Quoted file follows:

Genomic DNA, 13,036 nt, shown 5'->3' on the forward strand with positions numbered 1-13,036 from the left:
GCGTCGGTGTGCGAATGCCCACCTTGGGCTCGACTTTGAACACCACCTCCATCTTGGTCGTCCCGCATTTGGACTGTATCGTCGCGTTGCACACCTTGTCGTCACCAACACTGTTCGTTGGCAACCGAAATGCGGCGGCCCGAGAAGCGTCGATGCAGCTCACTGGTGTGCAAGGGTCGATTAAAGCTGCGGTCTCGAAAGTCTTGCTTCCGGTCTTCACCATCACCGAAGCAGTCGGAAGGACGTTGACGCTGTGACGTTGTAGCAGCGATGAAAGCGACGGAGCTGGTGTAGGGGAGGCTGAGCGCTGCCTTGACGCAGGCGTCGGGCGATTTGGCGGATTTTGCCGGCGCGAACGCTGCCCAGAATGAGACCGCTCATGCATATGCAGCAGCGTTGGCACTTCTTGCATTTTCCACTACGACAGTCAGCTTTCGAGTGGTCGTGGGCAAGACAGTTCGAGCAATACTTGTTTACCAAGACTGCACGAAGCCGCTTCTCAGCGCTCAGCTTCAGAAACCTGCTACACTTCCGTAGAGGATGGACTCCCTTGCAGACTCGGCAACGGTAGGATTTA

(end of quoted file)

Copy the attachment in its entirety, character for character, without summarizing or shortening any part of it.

Genomic DNA, 13,036 nt, shown 5'->3' on the forward strand with positions numbered 1-13,036 from the left:
GCGTCGGTGTGCGAATGCCCACCTTGGGCTCGACTTTGAACACCACCTCCATCTTGGTCGTCCCGCATTTGGACTGTATCGTCGCGTTGCACACCTTGTCGTCACCAACACTGTTCGTTGGCAACCGAAATGCGGCGGCCCGAGAAGCGTCGATGCAGCTCACTGGTGTGCAAGGGTCGATTAAAGCTGCGGTCTCGAAAGTCTTGCTTCCGGTCTTCACCATCACCGAAGCAGTCGGAAGGACGTTGACGCTGTGACGTTGTAGCAGCGATGAAAGCGACGGAGCTGGTGTAGGGGAGGCTGAGCGCTGCCTTGACGCAGGCGTCGGGCGATTTGGCGGATTTTGCCGGCGCGAACGCTGCCCAGAATGAGACCGCTCATGCATATGCAGCAGCGTTGGCACTTCTTGCATTTTCCACTACGACAGTCAGCTTTCGAGTGGTCGTGGGCAAGACAGTTCGAGCAATACTTGTTTACCAAGACTGCACGAAGCCGCTTCTCAGCGCTCAGCTTCAGAAACCTGCTACACTTCCGTAGAGGATGGACTCCCTTGCAGACTCGGCAACGGTAGGATTTA